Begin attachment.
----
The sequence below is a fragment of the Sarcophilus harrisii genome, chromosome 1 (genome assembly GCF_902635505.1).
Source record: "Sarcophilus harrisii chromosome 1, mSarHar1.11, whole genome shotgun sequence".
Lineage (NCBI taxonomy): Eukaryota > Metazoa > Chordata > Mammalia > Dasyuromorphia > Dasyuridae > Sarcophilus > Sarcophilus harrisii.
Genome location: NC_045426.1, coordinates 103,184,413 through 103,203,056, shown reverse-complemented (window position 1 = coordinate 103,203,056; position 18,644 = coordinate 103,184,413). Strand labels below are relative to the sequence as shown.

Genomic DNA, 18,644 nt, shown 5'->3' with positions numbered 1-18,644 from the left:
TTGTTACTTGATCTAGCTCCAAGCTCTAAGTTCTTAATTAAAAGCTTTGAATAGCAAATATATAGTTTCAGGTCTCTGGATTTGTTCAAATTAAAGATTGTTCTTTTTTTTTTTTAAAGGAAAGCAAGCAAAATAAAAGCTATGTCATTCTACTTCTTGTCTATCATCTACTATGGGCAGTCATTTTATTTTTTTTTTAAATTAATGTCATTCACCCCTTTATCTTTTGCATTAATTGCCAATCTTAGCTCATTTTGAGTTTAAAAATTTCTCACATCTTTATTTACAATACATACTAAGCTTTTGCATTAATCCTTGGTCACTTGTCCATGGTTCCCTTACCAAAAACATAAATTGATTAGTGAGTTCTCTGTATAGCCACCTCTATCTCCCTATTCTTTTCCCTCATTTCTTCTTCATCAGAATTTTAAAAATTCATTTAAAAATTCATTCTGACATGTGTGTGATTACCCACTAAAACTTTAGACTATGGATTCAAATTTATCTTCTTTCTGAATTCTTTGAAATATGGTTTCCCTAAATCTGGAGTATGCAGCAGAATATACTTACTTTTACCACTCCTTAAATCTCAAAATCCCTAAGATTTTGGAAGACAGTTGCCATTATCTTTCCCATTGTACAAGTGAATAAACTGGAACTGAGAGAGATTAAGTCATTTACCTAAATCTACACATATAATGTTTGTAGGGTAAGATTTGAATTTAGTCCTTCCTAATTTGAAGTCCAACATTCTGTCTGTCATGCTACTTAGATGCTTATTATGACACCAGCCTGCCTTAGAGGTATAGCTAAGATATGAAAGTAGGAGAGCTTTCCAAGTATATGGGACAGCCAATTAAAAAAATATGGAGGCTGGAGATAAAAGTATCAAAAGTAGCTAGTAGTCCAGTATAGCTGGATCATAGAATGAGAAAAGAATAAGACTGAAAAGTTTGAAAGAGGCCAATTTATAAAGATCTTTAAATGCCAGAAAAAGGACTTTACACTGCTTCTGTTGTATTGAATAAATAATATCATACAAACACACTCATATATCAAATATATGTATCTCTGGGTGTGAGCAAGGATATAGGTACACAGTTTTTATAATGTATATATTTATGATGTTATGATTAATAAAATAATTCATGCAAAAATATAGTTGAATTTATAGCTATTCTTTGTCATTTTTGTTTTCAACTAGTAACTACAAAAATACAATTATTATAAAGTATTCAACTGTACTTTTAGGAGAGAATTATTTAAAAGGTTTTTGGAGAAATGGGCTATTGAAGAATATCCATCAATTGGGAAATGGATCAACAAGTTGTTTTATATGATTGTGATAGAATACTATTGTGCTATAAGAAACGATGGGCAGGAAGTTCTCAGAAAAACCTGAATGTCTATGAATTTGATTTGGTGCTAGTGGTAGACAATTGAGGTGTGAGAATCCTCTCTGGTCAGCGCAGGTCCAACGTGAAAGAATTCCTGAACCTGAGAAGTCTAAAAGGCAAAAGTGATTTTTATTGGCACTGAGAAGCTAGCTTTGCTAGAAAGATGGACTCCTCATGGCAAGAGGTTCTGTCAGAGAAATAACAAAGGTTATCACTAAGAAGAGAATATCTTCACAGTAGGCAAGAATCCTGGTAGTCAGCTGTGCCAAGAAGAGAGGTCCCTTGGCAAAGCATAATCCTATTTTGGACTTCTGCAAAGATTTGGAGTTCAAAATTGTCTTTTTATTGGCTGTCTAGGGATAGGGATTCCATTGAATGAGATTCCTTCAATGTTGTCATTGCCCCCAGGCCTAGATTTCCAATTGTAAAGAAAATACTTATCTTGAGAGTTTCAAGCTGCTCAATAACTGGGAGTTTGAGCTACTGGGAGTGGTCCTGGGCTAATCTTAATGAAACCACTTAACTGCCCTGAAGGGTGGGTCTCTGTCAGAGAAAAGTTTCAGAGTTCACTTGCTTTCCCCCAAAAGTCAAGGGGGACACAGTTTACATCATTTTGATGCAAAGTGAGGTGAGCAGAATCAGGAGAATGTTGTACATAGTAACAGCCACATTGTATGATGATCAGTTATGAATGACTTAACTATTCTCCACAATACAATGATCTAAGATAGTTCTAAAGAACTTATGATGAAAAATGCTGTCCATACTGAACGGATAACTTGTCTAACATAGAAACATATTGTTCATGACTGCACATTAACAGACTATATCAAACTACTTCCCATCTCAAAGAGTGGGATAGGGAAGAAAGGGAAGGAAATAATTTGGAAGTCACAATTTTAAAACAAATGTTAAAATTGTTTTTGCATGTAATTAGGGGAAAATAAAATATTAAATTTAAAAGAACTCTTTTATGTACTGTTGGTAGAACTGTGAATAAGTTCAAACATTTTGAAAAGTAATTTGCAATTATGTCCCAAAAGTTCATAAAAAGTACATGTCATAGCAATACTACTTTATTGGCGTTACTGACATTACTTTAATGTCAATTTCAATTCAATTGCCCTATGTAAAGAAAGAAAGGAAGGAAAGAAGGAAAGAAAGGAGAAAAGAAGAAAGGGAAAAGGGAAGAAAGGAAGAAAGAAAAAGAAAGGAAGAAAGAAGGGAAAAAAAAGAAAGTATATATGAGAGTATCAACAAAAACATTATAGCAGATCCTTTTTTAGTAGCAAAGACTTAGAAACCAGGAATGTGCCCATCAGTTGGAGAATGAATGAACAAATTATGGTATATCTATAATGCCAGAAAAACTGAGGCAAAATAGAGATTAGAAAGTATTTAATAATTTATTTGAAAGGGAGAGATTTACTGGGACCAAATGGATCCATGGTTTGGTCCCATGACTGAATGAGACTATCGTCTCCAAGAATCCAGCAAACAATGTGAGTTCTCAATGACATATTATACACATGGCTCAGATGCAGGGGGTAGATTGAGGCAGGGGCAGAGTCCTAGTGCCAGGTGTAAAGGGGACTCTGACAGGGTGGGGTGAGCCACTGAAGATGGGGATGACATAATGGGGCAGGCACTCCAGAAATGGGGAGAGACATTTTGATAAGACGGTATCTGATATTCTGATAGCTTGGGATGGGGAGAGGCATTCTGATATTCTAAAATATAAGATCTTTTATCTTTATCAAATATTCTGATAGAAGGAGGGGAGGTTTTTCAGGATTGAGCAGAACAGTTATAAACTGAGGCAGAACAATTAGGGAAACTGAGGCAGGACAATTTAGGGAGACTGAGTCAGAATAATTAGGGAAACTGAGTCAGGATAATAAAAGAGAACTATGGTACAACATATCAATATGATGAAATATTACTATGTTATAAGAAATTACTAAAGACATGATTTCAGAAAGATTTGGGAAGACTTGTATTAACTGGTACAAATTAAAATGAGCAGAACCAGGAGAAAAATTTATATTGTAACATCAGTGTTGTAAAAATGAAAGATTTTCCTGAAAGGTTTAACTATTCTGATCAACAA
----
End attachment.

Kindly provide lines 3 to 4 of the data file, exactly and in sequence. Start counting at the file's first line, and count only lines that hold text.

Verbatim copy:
Lineage (NCBI taxonomy): Eukaryota > Metazoa > Chordata > Mammalia > Dasyuromorphia > Dasyuridae > Sarcophilus > Sarcophilus harrisii.
Genome location: NC_045426.1, coordinates 103,184,413 through 103,203,056, shown reverse-complemented (window position 1 = coordinate 103,203,056; position 18,644 = coordinate 103,184,413). Strand labels below are relative to the sequence as shown.